Nettle-Leaf Goosefoot - A Nutritious Edible Weed
This oddly named weed is one of the low-profile members of the Amaranth family, the Chenopodiaceae. It is less talked about than other members of its genus, but it is plentiful here in Los Angeles. Frequently seen in yards and on roadsides, it stands ready to serve in your stewpot.
Getting Acquainted With Nettle-Leaf Goosefoot
- Its binomial name is Chenopodium murale. The word "chenopodium" comes from Greek and means goose and foot, referring to the shape of the leaves.
- The word "murale" means wall in Latin, but I'm not sure how that meaning relates to this plant. From my observation, it doesn't have any preference for growing near walls.
- Nettle-leaf goosefoot is native to Europe and parts of Asia and Northern Africa. It was introduced to the Americas by settlers.
What to Look for
- The plants in the goosefoot family get their name from the fact that their leaves resemble the shape of a goose's foot. The sturdy leaves are roughly (but not completely) symmetrical, with upturned points all along the edges. When you touch them, they have slightly moist feel.
- The stem is very erect and is either reddish or green with red stripes.
- The flowers are little round balls that come in clusters. The flowers have a strong odor when crushed.
There aren't any videos around that are specific to Chenopodium murale. But there are a few Chenopodium album (aka "lamb's quarter") videos that talk about some of the nutritional qualities that both plants share.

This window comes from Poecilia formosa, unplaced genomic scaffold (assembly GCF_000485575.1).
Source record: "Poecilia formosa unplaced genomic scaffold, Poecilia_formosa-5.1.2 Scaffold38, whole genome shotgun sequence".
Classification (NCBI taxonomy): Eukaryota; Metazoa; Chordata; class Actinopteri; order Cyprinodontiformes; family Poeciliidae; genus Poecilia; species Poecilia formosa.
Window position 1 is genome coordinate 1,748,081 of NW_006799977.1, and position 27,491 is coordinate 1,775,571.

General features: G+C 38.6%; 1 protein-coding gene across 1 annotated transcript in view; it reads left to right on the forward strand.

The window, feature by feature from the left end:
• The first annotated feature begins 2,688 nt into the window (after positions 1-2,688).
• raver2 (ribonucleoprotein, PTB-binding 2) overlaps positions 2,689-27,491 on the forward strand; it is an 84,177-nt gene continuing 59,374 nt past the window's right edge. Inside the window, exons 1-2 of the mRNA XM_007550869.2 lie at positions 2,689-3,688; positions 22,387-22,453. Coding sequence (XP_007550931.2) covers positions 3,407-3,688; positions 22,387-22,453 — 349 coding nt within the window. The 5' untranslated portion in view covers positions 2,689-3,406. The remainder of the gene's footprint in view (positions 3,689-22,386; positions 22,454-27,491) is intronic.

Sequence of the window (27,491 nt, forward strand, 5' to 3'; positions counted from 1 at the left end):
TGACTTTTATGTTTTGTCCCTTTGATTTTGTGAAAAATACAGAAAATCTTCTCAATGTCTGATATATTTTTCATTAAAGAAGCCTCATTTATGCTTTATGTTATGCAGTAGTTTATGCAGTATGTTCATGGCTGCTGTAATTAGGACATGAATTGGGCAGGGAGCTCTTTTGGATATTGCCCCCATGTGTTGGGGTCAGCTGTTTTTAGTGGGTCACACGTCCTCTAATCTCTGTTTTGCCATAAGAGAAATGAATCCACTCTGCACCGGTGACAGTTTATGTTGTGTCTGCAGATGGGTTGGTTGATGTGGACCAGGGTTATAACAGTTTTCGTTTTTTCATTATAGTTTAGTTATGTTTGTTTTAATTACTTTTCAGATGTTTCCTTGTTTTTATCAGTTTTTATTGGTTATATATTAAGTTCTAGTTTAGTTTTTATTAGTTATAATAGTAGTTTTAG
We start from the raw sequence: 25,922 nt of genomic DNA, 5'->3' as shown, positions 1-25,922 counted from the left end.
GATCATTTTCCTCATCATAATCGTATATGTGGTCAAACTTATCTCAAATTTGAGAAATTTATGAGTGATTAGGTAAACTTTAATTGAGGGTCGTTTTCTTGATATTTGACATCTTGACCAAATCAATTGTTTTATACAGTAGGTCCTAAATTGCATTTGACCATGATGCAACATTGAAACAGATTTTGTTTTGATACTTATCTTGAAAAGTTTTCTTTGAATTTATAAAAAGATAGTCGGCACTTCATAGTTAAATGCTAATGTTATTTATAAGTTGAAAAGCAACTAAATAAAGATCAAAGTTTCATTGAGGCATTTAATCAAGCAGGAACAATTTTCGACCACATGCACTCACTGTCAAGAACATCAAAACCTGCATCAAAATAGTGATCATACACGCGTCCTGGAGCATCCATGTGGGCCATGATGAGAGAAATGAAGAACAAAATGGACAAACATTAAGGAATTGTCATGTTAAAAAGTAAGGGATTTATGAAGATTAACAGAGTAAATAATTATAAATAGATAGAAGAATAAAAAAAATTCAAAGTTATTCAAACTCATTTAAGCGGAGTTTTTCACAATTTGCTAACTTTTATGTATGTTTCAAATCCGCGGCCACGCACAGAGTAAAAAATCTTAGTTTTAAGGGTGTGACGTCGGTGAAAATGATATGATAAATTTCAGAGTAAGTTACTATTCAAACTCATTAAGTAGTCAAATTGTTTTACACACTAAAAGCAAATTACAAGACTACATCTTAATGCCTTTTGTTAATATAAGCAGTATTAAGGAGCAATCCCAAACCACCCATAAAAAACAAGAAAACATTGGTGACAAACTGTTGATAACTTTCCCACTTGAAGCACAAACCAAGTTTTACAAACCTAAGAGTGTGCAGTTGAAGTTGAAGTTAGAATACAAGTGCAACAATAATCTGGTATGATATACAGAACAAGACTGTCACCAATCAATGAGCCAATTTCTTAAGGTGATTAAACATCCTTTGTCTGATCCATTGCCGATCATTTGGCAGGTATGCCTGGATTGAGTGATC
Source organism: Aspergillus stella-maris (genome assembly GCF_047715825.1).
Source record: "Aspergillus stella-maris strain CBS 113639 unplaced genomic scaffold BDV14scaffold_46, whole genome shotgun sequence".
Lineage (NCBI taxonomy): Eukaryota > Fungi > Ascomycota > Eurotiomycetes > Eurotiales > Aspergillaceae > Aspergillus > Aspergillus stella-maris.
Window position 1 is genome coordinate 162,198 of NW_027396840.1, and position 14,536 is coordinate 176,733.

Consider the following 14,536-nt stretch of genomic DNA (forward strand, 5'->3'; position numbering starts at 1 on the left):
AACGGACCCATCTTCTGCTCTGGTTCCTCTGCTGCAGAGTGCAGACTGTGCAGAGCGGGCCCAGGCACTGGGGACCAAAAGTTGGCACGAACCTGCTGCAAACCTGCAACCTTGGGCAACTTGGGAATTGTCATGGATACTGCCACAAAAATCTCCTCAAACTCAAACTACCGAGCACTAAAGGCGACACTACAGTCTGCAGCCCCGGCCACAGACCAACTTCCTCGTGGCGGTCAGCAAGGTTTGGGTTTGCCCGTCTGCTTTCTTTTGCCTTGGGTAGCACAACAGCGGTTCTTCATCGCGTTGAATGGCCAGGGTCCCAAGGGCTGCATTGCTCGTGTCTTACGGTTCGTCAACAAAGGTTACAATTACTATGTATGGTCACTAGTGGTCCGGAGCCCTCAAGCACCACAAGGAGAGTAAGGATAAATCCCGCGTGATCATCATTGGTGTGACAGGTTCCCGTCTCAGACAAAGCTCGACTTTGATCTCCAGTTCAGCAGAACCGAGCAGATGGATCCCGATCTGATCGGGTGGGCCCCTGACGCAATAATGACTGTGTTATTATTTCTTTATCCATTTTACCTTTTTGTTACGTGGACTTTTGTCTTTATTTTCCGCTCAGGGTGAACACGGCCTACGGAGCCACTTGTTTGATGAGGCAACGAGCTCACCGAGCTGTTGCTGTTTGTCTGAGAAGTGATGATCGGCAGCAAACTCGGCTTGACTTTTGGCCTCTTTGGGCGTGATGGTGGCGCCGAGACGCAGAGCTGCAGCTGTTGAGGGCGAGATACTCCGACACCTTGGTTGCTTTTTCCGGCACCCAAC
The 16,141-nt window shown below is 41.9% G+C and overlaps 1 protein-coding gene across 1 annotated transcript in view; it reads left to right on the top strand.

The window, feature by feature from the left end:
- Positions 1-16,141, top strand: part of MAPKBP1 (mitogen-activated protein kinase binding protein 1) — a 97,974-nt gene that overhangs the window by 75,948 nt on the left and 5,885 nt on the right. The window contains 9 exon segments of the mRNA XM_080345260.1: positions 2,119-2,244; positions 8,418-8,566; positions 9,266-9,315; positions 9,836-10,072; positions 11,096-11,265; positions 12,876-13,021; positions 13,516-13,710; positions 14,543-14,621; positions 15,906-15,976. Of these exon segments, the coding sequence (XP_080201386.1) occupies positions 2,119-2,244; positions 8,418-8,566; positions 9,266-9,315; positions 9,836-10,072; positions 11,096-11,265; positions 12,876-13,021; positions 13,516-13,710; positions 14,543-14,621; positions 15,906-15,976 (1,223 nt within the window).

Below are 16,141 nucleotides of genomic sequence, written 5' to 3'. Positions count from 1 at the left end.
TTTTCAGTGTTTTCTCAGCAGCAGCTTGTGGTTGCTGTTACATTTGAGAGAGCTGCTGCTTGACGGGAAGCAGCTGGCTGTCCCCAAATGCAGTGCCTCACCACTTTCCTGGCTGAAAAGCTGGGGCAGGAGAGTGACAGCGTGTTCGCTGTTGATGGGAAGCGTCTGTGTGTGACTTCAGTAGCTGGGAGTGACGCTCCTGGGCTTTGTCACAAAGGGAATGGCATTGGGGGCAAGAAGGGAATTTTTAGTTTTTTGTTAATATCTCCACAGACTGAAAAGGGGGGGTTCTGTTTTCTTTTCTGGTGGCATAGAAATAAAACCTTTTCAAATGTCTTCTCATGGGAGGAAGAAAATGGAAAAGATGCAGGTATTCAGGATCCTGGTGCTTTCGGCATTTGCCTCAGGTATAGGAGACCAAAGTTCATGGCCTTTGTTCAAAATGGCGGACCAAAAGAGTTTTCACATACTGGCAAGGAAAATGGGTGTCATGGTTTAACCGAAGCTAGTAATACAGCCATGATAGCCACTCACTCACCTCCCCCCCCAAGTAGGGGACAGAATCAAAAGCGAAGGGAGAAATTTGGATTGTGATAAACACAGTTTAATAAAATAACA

Chenopodium murale leaves are a source of vitamins A and C and calcium.
Of all the Chenopodiaceae, C. murale was found to have the highest levels of oxalic acid, which leads some to recommend that it be eaten in moderation (similar to spinach). Cooking it reduces the oxalic acid levels.
Eating Nettle-Leaf Goosefoot
- Both the leaves and the seeds are edible.
- Sources generally agree that the leaves are best eaten cooked. It is recommended that the raw leaves be eaten in small quantities only.
- I couldn't find any specific recipes, but the leaves can be boiled and added to a variety of dishes.
- The seeds should be soaked before cooking to remove saponins. The seeds can be ground up and used as a flour.
Nettle-Leaf Goosefoot in Folklore
Pima Indian legends talk about nettle-leaf goosefoot being one of the first plants the gods made for the use of humankind.
This is a part of my series of articles on edible weeds in Los Angeles. To read more about tasty urban "weeds," see the related articles listed below.
© 2010 Joan Hall